Visiting Scotland’s National Museums Collection Centre, Edinburgh

Visiting the National Museums Collection Centre in Edinburgh

Scotland is a fantastic place for museum buffs and no matter which city you’re in you’ll find plenty of history and heritage locations to fill your days. If you’re looking for an added behind the scenes element to a trip to Scotland’s capital organising a tour at the the National Museums Collection Centre at Granton in Edinburgh might just be your cup of tea!

I first heard of this opportunity while at university in Edinburgh from one of my course lectures who spoke incredibly highly of this sneak peek tour of the off-show exhibits so with plenty of recommendations I had to head along to check out what the National Museums had to offer.

The National Museums include the famous National Museum of Scotland located on Chambers Street in Edinburgh city centre and the National War Museum located within Edinburgh Castle but also incorporates the National Museum of Flight in East Lothian and the less well know National Museum of Rural Life in East Kilbride, South Lanarkshire. Even with all these spaces there is always lots more artifacts than is possible to show and here, at the National Museums Collection Centre, is where they store some of the 12 million items when they are not on display.

Behind the scenes National Museums Collection Centre Edinburgh Scotland

Getting to the National Museums Collection Centre in Edinburgh

While the National Museums themselves are dotted about a little, the collection centre is located in the Granton area of Edinburgh. While this isn’t in the city centre it is easily navigated to using the city bus system.

I travelled through from Glasgow by bus so arrived at Edinburgh Bus Station next to St Andrew’s Square from which a short two minute walk will get you to Broughton Street and a number 8 Lothian bus will transport you to a stop right outside the centre’s door. From Broughton Street the journey takes about 20 minutes but does go right along West Granton Road where the museum is located so it’s easy to spot your stopping point.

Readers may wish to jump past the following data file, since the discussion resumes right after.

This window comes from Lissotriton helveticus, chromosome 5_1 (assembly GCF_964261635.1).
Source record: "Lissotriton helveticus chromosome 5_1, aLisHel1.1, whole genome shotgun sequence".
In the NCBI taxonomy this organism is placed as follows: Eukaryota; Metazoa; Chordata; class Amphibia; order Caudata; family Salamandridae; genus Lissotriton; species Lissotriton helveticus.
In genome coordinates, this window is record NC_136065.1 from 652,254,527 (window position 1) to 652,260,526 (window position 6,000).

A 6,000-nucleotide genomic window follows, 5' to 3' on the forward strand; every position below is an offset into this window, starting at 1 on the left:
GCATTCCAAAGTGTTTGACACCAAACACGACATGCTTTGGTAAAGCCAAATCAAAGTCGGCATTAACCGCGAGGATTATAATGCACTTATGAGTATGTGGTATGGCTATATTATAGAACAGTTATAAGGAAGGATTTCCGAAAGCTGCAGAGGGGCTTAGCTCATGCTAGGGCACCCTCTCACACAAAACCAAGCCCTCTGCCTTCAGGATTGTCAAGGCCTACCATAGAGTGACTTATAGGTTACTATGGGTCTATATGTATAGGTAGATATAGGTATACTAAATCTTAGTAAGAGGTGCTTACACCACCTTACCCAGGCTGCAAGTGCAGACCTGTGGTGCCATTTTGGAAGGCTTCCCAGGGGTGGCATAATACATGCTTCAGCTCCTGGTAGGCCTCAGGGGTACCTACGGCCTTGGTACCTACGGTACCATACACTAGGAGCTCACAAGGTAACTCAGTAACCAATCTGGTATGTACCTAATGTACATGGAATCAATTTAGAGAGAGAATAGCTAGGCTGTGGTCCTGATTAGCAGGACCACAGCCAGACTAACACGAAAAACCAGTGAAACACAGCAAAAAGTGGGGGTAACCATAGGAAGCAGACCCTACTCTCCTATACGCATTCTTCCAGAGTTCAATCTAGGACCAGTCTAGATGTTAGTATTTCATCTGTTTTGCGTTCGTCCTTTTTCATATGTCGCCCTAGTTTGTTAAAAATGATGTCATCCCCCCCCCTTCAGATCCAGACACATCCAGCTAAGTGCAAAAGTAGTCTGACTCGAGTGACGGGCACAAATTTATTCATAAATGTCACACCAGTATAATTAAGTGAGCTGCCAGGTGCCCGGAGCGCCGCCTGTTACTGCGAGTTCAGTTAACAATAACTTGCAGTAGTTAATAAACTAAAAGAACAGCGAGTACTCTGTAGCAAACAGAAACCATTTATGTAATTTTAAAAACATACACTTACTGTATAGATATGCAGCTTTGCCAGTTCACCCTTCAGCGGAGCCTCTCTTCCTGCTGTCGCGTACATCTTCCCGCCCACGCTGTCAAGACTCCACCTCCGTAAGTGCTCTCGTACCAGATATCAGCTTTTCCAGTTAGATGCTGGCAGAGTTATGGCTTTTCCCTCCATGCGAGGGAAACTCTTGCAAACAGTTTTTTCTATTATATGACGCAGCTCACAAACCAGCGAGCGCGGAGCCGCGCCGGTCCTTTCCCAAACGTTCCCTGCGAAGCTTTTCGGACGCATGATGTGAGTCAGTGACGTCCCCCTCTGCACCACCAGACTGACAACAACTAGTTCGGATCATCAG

There are also a number of buses that run from the West end of Prince Street such as the X37 or 19 Lothian buses but Traveline Scotland or Google can help if you’re coming from somewhere else.

If you’re driving, there is no parking at the collection centre but on-street parking on adjacent roads is pretty plentiful.

On arrival you will need to be buzzed in through the security gate which is right at the entrance and then give your details to the security guards at the reception window once in the building.

Our experience at the Collection Centre in Granton

I headed along to the November tour which included a visit to the transport section and a collection of  photography pieces both from the Science and Technology stores and a look behind the scenes at some to the National Science specimens.  Each department was located in a separate building within the National Museums Collection Centre campus but journey’s between different units only takes a minute or two but it is open air so if it’s heavy rain you might want an umbrella or rain jacket to hand. Each building is opened specifically for the tour so you really do feel like you are getting to peer into the hidden work of researchers and museum curators when you wander through the store rooms.

The National Museums Science and Technology Department

The Science and Technology curation section covers a large array of things and we were able to see two very different sides of the collection. First, we explored one of the smaller collections in the National Museums stocks but with some amazing unique pieces – the transport section. We were lucky enough to be shown around the vehicles by the Principal Curator of Transport and so we got the chance to hear quite in-depth histories of some of the cars, carriages and steam engines in the collection.

Cars within the Transport Section at the National Museums Collection Centre

Ranging from horse drawn vehicles to concept cars and some of the first electric powered, cars there are some interesting stories behind a lot of the pieces in the museum’s collection. Some items had been used in film in the past, some where factory originals and many had been donated over the years from private collections. Even if you’re not keen on finding out about the intricate restoration work that takes place in the transport department you can just enjoy the pretty old cars.

After lots of time with the shiny classic cars, our tour moved building and on to cover early photography equipment and printing. This portion of the tour ended up with a little added bonus in terms of location. As the usual spot was not available, we actually ended up in the large items shed which houses everything and anything form all section of the museum collections that are simply too big to be stored elsewhere. Think the over-sized book shelf in the library but with museum artifacts!